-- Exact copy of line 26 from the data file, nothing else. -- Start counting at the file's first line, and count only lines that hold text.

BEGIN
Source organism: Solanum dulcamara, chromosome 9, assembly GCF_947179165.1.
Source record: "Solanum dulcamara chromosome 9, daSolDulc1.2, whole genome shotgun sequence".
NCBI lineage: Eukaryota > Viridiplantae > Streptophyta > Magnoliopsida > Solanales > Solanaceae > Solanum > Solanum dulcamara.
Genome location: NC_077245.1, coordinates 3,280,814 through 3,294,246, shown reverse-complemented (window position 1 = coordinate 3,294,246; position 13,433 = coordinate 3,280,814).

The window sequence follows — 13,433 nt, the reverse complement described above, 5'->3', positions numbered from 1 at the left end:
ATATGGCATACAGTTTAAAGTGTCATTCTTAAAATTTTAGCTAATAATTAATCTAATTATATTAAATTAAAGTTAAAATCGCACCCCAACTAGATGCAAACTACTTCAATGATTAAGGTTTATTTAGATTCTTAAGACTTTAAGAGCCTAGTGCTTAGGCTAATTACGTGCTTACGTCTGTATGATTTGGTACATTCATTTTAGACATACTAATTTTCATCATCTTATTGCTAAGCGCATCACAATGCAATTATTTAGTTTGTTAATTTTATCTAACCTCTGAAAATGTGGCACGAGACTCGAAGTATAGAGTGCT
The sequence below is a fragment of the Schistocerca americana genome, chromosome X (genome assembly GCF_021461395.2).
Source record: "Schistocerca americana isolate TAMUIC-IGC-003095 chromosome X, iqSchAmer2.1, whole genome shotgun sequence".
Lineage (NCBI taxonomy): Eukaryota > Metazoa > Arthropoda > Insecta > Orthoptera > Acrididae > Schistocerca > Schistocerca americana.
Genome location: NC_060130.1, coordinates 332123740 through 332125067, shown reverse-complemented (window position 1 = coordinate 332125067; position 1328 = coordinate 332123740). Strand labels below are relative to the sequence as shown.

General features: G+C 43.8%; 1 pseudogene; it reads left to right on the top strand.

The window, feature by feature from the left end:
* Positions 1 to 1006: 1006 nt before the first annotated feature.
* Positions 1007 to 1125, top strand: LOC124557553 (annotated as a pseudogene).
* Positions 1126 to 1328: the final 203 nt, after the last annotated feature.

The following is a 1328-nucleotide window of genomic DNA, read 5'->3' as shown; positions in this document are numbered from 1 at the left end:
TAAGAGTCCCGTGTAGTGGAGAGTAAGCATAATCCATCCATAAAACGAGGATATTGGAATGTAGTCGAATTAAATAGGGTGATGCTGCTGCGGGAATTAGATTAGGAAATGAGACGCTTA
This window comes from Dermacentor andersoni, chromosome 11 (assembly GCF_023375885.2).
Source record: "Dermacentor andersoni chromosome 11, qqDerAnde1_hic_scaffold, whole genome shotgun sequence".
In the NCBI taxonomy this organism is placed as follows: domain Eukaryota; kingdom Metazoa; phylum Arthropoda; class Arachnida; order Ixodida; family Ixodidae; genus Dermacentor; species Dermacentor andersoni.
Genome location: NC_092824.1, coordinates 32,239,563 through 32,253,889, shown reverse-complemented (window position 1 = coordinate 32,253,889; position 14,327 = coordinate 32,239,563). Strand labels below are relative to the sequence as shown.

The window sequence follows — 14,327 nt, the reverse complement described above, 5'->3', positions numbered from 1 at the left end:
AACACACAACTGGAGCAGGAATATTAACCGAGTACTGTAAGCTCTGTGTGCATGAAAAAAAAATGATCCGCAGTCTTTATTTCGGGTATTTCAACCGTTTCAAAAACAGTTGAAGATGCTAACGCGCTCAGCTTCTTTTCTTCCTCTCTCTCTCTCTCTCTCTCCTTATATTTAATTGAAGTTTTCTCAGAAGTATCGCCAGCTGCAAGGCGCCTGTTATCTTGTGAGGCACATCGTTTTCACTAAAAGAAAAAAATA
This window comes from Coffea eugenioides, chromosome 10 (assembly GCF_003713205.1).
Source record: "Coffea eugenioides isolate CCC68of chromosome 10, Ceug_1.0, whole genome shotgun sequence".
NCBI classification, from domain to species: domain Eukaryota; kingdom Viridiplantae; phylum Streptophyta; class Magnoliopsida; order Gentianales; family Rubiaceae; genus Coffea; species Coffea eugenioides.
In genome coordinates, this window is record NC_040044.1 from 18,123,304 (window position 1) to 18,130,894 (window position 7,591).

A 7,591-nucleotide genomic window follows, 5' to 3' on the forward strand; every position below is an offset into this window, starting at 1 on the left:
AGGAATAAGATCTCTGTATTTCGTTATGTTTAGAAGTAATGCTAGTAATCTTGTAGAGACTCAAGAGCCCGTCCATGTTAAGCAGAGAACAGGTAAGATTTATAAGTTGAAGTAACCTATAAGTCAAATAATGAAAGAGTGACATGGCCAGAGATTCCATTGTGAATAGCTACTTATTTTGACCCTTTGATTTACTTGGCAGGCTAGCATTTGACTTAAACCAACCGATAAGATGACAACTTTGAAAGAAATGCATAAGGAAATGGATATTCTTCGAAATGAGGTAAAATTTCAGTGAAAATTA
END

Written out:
NCBI classification, from domain to species: domain Eukaryota; kingdom Viridiplantae; phylum Streptophyta; class Magnoliopsida; order Gentianales; family Rubiaceae; genus Coffea; species Coffea eugenioides.